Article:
Lenders have been warned to expect extra scrutiny on how they treat borrowers during the pandemic, with a particular focus on digital lending, according to Equifax.
Equifax, a credit reference agency, warned that the shift towards digital lending and open banking that the coronavirus pandemic has caused will come with its own set of challenges.
Open Banking Expert at Equifax, Robert McKechnie, said that financial service companies have discovered the “true value and benefit of technological transformation and investment” during lockdown.
He warned though that the Financial Conduct Authority (FCA) are likely to be looking even more closely at how lending decisions are made and how struggling borrowers are treated as the pandemic continues.
His warning comes as the FCA announces more details of its imminent review of the unsecured credit market. The FCA are expected to target buy-now-pay-later models in particular.
At the annual meeting that was held digitally last week, the FCA’s board discussed various topics from online ad scams to overdrafts but it was its review of the unsecured consumer credit market that caught the attention of lenders.
Outgoing Interim Chief Executive at FCA, Chris Woolard, said he’ll be looking at buy-now-pay-later deals and loans that are linked to borrowers salaries, both of which normally fall outside of the watchdogs focus areas.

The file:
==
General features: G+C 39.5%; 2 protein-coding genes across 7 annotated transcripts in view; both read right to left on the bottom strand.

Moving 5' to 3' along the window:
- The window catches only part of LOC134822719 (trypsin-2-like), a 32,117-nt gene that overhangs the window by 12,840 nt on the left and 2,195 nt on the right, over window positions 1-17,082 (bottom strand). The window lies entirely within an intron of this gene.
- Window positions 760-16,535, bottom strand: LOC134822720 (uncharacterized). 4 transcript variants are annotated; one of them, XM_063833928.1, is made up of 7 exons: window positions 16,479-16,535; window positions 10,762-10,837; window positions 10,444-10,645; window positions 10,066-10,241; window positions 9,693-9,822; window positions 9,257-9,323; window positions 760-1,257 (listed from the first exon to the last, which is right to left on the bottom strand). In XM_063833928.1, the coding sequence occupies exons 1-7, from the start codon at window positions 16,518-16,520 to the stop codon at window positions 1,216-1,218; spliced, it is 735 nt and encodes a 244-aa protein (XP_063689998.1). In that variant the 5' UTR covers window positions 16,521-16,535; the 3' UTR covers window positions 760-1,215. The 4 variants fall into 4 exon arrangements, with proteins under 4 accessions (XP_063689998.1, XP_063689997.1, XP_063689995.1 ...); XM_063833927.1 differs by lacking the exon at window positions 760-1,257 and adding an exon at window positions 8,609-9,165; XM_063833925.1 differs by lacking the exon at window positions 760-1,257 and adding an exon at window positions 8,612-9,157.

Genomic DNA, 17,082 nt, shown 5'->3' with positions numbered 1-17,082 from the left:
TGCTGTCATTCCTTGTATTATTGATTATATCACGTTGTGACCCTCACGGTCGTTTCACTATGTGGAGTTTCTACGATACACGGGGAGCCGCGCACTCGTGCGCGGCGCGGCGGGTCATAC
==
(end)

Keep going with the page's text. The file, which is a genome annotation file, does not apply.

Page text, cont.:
The two products normally fall outside of the FCA’s jurisdiction thanks to an old law “intended to deal with other things” according to Woolard.
The FCA revealed they have seen a shift towards these kinds of lending products, particularly after the collapse and exit of various payday lenders in recent years. The board meeting saw the FCA asked whether the disappearance of high-cost credit providers thanks to more regulatory scrutiny may leave people with little choice but to turn to illegal money providers.
The regulator asked whether the FCA should have worked with the lenders to rectify their mistakes rather than have them leave the market, potentially leaving borrowers more vulnerable to illegal lending options.
Woolard answered, “Clearly we have seen a lot of regulatory activity in this market. There was significant misconduct that needed to be rectified. We’ve also seen a range of findings by the financial ombudsman that relate to the misconduct part of that equation.
“So, there have been big pressures on this part of the industry. There’s often a proposition offered that, if many of those lenders exit the market, what we’ll see is unregulated lending among backstreet operations, and illegal money lending. On the whole, we don’t see huge evidence of that happening, despite that contraction, and we work very closely with Trading Standards and the illegal money lending team.
“What we do see in other parts of the market is innovation. This is largely in the retail space outside our perimeters. Part of the reason for the review is to take stock of that market and see how it’s developing.
“At the heart of this, is the question around if there’s a sustainable and compliant business model, when you rectify those problems and remove those harms to consumers. Are those businesses capable of staying in the market? In many cases, the answer was no.”